We know that most people who choose to be doctors, psychologists, psychiatrists and mental health workers do so because they want to help people. They have compassion and empathy for people living with mental health conditions. They work hard to learn as much as they can, in order to make things easier for their patients. We can provide education, information and resources for professionals, to help them develop their skills and raise their awareness of borderline personality disorder.
We are keen to work with all health and social care professionals who work with people living with BPD, to provide information and resources to ensure that those who work in this field are leaders in their profession and have access to accurate and up to date information. We are able to work with:
- GPs and health centre staff
- CMHT staff including CPN’s, psychiatrists, psychologists, counsellors, therapists, OTs and other CMHT staff
- Social care staff including social workers, community workers, support workers and other social care staff
- Emergency service staff
- Police, Police Community Support Officers (PCSO’s) and other staff in the policing sector
- Justice system staff including prison officers, probation offers, case workers and support workers
With approximately 2% of people living with borderline personality disorder, there is a definite gap between the need for specialist care of complex disorders and the availability of mental health professionals who are able to provide that care. The increase in recent years of BPD research has led to more diagnoses than ever, and new treatment options, which has proven that BPD is a treatable disorder with the right combination of suitable medications and therapy.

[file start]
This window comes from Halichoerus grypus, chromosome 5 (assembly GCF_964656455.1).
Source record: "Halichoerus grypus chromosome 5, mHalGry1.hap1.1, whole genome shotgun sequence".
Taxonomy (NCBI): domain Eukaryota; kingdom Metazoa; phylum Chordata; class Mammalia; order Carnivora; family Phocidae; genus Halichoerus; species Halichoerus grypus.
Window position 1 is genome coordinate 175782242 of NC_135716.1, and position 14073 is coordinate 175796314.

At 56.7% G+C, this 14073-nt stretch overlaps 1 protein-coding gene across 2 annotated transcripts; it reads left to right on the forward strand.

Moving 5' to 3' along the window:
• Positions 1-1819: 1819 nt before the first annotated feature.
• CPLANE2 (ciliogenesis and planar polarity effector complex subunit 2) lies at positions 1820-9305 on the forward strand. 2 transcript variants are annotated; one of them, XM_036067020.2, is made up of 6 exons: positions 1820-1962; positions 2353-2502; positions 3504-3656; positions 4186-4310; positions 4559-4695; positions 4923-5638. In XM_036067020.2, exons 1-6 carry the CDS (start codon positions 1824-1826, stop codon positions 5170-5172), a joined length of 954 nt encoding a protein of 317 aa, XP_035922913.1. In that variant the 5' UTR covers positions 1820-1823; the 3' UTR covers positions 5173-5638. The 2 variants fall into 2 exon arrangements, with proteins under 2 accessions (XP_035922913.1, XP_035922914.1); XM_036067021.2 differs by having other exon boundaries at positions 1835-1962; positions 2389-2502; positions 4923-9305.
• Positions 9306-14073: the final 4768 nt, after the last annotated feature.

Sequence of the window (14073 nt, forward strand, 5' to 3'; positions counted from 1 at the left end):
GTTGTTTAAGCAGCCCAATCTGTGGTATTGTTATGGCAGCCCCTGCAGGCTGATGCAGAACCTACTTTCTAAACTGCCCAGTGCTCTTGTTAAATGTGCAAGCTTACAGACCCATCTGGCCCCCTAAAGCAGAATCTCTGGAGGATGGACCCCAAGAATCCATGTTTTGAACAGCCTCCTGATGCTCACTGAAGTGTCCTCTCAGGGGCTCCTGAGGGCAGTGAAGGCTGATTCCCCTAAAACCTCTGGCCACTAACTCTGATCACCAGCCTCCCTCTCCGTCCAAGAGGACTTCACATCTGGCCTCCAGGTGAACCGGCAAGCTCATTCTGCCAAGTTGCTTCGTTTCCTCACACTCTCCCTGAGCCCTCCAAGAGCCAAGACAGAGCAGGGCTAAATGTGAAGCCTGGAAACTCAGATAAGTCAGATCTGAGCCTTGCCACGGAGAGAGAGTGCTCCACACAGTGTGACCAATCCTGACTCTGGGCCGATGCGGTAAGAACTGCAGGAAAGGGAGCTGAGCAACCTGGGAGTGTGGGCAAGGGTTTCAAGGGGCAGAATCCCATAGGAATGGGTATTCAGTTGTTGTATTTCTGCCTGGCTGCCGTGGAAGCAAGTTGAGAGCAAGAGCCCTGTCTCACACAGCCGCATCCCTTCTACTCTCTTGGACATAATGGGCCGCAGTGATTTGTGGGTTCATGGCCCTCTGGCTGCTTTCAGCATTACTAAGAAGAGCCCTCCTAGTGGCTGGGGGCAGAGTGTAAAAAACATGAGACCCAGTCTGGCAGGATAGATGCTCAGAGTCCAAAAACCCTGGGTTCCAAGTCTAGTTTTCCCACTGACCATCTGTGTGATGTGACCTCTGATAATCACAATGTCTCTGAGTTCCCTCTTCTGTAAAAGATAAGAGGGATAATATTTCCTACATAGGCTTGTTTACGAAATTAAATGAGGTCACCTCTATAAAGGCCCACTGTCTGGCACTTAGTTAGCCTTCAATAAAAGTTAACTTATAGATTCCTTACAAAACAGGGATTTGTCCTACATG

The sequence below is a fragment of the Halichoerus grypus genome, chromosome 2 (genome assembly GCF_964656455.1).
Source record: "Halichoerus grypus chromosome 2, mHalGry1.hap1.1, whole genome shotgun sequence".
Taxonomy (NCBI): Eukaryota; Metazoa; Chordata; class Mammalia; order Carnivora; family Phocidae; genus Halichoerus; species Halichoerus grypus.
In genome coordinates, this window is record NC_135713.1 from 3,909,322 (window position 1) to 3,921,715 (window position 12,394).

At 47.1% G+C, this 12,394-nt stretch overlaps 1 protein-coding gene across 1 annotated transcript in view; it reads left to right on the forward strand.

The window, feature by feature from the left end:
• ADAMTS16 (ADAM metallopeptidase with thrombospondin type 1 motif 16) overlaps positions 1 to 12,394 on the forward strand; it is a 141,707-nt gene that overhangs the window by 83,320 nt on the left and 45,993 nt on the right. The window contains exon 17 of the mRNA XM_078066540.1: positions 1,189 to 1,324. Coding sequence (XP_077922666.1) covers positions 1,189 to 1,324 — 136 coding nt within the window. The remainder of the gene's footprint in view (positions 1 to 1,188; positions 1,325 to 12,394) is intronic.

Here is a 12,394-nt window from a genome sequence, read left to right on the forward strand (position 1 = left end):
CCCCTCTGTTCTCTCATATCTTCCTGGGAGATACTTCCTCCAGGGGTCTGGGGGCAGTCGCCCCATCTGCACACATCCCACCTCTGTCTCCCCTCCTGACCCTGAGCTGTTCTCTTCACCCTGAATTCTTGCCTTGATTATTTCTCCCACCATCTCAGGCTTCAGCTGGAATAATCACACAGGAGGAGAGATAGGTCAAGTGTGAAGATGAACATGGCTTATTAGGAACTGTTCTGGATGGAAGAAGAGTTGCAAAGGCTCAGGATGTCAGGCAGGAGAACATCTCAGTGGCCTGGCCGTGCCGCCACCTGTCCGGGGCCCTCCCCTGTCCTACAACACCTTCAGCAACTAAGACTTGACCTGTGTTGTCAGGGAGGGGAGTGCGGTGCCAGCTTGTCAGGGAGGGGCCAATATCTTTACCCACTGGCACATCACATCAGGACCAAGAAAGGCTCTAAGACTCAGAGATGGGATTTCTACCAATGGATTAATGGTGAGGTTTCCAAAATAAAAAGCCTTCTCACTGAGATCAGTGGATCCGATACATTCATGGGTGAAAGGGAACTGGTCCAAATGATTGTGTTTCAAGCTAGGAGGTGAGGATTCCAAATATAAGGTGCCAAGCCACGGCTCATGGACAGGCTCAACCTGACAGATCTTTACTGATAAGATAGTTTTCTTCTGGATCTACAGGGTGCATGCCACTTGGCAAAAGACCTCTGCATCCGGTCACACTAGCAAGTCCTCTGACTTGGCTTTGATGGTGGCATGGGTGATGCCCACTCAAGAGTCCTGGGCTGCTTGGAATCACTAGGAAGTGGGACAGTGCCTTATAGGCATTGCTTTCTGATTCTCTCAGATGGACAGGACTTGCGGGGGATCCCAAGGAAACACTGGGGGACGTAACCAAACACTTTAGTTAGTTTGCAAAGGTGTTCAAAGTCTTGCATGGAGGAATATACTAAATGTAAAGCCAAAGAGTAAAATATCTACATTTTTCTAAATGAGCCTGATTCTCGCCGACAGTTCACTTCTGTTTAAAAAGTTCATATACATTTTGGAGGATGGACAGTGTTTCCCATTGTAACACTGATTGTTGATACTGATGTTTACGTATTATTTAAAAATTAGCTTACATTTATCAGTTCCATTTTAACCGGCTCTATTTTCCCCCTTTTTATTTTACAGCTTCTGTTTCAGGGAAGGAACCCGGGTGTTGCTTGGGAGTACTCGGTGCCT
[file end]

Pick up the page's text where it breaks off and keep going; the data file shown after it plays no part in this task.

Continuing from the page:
Most academic psychiatry and psychology departments have limited clinical training in borderline personality disorder. This, combined with a long-standing and persistent stigma as to the difficulty of treating bpd patients, has led to this gap in suitable care.
There are increasing opportunities for mental health professionals to develop their clinical skills in this area, with a dramatic increase in recent years of training courses, qualifications, books and research papers.
Ways to Enhance the Treatment of your Service Users with Borderline Personality Disorder
- Learn more about the condition. This website is an ideal introduction to BPD and how it affects people. We can provide webinars, training and live talks. Get in touch with us to find out more.
- Speak with experienced colleagues, build a small network to share best practice and learn from each other. If you are working in psychiatry, especially focus on the use of mediations and the diagnostic issues, inform yourself of main methods of intervention, diagnosis and treatment.
- Learn about the different treatment methods available, how they work and how they are applied to people living with BPD.
- Remember that BPD is not just limited to the patient, but also affects their loved ones, families, friends and colleagues. Including critical family members or partners in the diagnostic and treatment processes are a crucial part of developing a solid support network for the patient.
- Ensure you are up to date on diagnostic criteria and definitions of the disorder (currently ICD-10), as this can change. Current information (as of this page being written in June 2022) can be found here: https://icd.who.int/browse10/2016/en#/F60.3
- Ensure you are up to date with the NICE treatment guidelines, which offer guidance on the diagnosis and treatment of people with borderline personality disorder. More can be found on our website, or for the most up to date guidlines visit the NICE website.